INTERVIEW: Benjamin Fitzgerald | NARC. | Reliably Informed | Music and Creative Arts News for Newcastle and the North East

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Image by Krzysztof Furgala

Enter into the world of The Cottage with musician and composer Benjamin Fitzgerald’s new release, music that needs no qualifications, explanations or essays, just a mind that yearns for a safe space of tranquillity and peace.

The Cottage is in complete contrast to my other stuff,” explains Fitzgerald. “It came from that idea of release and safety and being calm, being in nature and being content and happy with what you have. For me it’s somewhere in the middle of Northumberland where you’re completely isolated and you can process what you need to process.”

The Cottage’s uplifting, folky strings merge into gentle waves which become an energetic, insistent dance with piano before softening again. To me it evokes the excitement of travelling to that happy place and embarking on a joyful journey.

A self-taught contemporary classical composer, Fitzgerald grew up in Newcastle. “I’m a working class kid from Kenton,” he says, “I don’t represent what most people might think classical music represents and I think that’s such a beautiful niche. My main paying job is to play percussion and I taught myself piano. I’m super inspired by contemporary classical composers but also things like 90s uplifting trance, film scores and whatever gives me the most peace. It’s an obscure but fresh way of looking at it, and I think the reason it’s worked so well is that I’ve been really selective with who I work with; it’s friends from Uni who I can talk to about the concept and play them what I want them to play and then get them to play it back on their instrument.”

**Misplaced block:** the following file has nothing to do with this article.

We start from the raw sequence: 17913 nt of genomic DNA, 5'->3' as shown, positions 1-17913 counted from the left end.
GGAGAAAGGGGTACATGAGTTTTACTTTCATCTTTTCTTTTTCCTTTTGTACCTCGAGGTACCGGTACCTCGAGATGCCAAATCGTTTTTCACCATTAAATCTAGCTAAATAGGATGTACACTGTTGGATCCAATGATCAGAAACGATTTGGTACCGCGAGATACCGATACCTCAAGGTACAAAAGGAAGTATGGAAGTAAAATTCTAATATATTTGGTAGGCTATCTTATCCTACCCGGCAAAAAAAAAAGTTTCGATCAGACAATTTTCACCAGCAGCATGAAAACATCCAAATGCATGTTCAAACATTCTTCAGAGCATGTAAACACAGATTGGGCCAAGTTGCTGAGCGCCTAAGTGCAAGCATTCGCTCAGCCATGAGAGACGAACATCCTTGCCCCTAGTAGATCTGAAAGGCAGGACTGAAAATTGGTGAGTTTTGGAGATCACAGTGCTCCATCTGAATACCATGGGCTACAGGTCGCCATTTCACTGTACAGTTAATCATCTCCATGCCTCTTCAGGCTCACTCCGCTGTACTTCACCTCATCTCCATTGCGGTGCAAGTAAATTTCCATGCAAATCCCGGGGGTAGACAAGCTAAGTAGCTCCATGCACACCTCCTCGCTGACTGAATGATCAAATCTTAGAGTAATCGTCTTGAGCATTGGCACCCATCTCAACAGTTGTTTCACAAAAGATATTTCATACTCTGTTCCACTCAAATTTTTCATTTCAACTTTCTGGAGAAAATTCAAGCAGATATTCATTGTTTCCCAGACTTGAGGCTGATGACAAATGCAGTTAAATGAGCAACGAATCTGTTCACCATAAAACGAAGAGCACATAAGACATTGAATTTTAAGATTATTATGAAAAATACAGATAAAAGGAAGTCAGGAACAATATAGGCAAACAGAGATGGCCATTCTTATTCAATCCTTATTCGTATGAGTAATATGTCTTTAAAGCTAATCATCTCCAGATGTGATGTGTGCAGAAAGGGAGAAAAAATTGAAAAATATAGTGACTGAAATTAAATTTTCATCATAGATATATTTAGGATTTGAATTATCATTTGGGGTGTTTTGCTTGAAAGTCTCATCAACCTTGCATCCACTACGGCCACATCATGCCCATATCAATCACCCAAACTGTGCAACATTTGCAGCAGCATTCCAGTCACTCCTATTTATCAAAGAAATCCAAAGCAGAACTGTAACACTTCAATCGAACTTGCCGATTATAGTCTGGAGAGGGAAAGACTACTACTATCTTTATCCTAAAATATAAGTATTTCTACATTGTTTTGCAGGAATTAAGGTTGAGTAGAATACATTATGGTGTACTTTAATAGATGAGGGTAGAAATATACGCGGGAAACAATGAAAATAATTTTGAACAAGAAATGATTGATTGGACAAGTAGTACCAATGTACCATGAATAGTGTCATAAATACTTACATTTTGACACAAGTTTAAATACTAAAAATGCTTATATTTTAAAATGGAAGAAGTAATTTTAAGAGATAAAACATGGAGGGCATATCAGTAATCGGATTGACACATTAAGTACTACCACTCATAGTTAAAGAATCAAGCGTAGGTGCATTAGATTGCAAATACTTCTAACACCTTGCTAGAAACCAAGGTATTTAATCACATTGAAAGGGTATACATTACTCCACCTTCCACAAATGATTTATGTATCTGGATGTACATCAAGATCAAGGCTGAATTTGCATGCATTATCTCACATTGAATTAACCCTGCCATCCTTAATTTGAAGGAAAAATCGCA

Environment is such an inspiration, the further I am away from Northumberland and the countryside the harder it will be to make this music

Curating organically with friends in a studio is an essential part of the process, but what happens after this? I wonder about the performative aspect and whether he intended these pieces for a live audience. “I’ve grown up playing in bands, performing live, I’ve always thought live music is the direction I’m going in. It’s hard to reciprocate feelings and emotion on just a recording.”

Nobody gets away without being asked the tedious lockdown question and he laughs as I ask how it’s been for him. “You know what, lockdown’s been mental but also the opposite of mental.” Something I think most of us can identify with.

He stays connected through social media with people who inspire him and who he can reach out and contact directly. Social media has helped to cut out the middle men and democratise a lot of creativity which can only be a good thing for creators and consumers alike. “When I released my previous EP one of the tracks got picked up by the biggest Spotify classical playlist and my listens went from hundreds to tens of thousands, which for an unreleased artist is unbelievable. It was such a massive feeling of gratification to be put alongside my heroes.”

Fitzgerald’s music is clearly connected to the region in an intrinsic way. “I feel like it’s a bonus to be here, the internet makes it so much easier to connect. Environment is such an inspiration, the further I am away from Northumberland and the countryside the harder it will be to make this music.”

The Cottage by Benjamin Fitzgerald is out now

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